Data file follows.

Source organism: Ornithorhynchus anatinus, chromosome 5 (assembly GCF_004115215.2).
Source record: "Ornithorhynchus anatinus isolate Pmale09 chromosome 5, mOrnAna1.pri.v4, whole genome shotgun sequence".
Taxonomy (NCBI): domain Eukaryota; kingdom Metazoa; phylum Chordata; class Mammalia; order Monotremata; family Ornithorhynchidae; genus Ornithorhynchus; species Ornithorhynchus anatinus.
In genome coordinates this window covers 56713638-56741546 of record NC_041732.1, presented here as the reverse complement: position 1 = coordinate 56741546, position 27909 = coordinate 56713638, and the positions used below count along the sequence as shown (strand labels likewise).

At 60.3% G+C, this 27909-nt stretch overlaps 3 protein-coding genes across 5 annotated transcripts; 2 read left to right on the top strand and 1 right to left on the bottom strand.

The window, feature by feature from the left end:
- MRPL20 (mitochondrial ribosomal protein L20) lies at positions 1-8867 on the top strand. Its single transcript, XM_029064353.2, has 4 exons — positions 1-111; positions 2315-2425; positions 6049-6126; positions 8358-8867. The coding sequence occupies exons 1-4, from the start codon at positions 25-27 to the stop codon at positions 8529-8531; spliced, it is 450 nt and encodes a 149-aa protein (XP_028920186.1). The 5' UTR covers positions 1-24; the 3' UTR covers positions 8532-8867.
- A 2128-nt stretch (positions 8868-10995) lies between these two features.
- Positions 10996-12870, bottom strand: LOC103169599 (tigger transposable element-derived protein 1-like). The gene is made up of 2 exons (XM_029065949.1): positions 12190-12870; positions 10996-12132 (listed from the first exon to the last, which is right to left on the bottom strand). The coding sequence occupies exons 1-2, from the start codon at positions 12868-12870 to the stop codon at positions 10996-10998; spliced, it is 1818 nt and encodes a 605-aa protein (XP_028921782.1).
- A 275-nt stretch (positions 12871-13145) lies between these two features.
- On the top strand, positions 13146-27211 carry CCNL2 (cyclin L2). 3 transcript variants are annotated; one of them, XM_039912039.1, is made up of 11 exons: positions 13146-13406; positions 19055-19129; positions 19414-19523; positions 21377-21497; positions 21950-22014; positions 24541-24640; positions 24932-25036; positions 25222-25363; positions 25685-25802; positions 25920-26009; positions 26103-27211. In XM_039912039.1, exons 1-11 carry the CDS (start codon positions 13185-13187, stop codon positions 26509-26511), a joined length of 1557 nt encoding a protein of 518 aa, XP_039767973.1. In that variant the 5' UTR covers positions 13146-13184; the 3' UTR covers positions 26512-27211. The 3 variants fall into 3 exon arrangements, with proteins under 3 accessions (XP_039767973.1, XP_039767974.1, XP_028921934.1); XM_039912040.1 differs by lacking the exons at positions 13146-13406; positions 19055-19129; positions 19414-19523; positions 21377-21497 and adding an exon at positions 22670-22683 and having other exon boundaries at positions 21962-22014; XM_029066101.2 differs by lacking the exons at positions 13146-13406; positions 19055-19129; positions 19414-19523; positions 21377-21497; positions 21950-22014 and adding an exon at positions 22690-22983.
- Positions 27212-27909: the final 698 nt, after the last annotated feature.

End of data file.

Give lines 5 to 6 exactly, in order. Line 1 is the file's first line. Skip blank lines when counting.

At 60.3% G+C, this 27909-nt stretch overlaps 3 protein-coding genes across 5 annotated transcripts; 2 read left to right on the top strand and 1 right to left on the bottom strand.

The window, feature by feature from the left end: